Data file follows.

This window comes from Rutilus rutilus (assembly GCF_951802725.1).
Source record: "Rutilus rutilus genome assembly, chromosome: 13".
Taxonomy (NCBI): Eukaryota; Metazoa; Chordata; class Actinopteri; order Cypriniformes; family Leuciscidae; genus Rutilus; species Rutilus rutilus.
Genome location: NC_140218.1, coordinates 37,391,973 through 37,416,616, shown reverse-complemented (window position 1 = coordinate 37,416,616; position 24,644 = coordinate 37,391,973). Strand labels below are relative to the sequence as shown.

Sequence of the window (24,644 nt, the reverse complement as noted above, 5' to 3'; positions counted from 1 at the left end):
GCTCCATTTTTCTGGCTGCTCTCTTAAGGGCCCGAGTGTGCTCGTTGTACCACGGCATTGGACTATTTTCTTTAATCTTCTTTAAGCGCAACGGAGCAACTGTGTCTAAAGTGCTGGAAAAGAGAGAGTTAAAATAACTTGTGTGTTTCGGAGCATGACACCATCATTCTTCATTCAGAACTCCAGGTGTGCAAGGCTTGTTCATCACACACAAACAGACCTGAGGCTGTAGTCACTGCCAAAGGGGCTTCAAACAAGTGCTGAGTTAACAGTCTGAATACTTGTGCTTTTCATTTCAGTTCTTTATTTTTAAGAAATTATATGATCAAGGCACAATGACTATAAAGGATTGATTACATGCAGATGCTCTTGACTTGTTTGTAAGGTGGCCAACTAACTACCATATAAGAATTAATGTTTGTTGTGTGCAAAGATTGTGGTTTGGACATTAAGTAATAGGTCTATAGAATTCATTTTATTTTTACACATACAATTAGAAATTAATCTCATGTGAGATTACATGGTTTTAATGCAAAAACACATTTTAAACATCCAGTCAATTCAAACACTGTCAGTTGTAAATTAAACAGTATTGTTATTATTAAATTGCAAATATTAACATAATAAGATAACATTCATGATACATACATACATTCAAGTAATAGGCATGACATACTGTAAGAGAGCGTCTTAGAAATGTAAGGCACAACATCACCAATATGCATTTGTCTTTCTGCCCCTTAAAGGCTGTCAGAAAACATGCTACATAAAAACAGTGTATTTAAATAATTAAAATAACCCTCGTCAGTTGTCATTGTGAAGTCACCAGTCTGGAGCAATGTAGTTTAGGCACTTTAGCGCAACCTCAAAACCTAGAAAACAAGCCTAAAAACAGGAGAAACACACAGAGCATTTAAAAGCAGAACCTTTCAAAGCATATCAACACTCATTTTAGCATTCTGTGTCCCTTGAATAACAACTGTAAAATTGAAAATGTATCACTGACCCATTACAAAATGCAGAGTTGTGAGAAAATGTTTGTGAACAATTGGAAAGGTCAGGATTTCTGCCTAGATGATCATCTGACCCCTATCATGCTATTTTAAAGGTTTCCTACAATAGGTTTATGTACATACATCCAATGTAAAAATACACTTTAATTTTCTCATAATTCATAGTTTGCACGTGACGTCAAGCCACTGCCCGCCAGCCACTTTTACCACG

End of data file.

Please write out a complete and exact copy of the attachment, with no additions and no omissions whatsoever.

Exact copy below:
This window comes from Rutilus rutilus (assembly GCF_951802725.1).
Source record: "Rutilus rutilus genome assembly, chromosome: 13".
Taxonomy (NCBI): Eukaryota; Metazoa; Chordata; class Actinopteri; order Cypriniformes; family Leuciscidae; genus Rutilus; species Rutilus rutilus.
Genome location: NC_140218.1, coordinates 37,391,973 through 37,416,616, shown reverse-complemented (window position 1 = coordinate 37,416,616; position 24,644 = coordinate 37,391,973). Strand labels below are relative to the sequence as shown.

Sequence of the window (24,644 nt, the reverse complement as noted above, 5' to 3'; positions counted from 1 at the left end):
GCTCCATTTTTCTGGCTGCTCTCTTAAGGGCCCGAGTGTGCTCGTTGTACCACGGCATTGGACTATTTTCTTTAATCTTCTTTAAGCGCAACGGAGCAACTGTGTCTAAAGTGCTGGAAAAGAGAGAGTTAAAATAACTTGTGTGTTTCGGAGCATGACACCATCATTCTTCATTCAGAACTCCAGGTGTGCAAGGCTTGTTCATCACACACAAACAGACCTGAGGCTGTAGTCACTGCCAAAGGGGCTTCAAACAAGTGCTGAGTTAACAGTCTGAATACTTGTGCTTTTCATTTCAGTTCTTTATTTTTAAGAAATTATATGATCAAGGCACAATGACTATAAAGGATTGATTACATGCAGATGCTCTTGACTTGTTTGTAAGGTGGCCAACTAACTACCATATAAGAATTAATGTTTGTTGTGTGCAAAGATTGTGGTTTGGACATTAAGTAATAGGTCTATAGAATTCATTTTATTTTTACACATACAATTAGAAATTAATCTCATGTGAGATTACATGGTTTTAATGCAAAAACACATTTTAAACATCCAGTCAATTCAAACACTGTCAGTTGTAAATTAAACAGTATTGTTATTATTAAATTGCAAATATTAACATAATAAGATAACATTCATGATACATACATACATTCAAGTAATAGGCATGACATACTGTAAGAGAGCGTCTTAGAAATGTAAGGCACAACATCACCAATATGCATTTGTCTTTCTGCCCCTTAAAGGCTGTCAGAAAACATGCTACATAAAAACAGTGTATTTAAATAATTAAAATAACCCTCGTCAGTTGTCATTGTGAAGTCACCAGTCTGGAGCAATGTAGTTTAGGCACTTTAGCGCAACCTCAAAACCTAGAAAACAAGCCTAAAAACAGGAGAAACACACAGAGCATTTAAAAGCAGAACCTTTCAAAGCATATCAACACTCATTTTAGCATTCTGTGTCCCTTGAATAACAACTGTAAAATTGAAAATGTATCACTGACCCATTACAAAATGCAGAGTTGTGAGAAAATGTTTGTGAACAATTGGAAAGGTCAGGATTTCTGCCTAGATGATCATCTGACCCCTATCATGCTATTTTAAAGGTTTCCTACAATAGGTTTATGTACATACATCCAATGTAAAAATACACTTTAATTTTCTCATAATTCATAGTTTGCACGTGACGTCAAGCCACTGCCCGCCAGCCACTTTTACCACG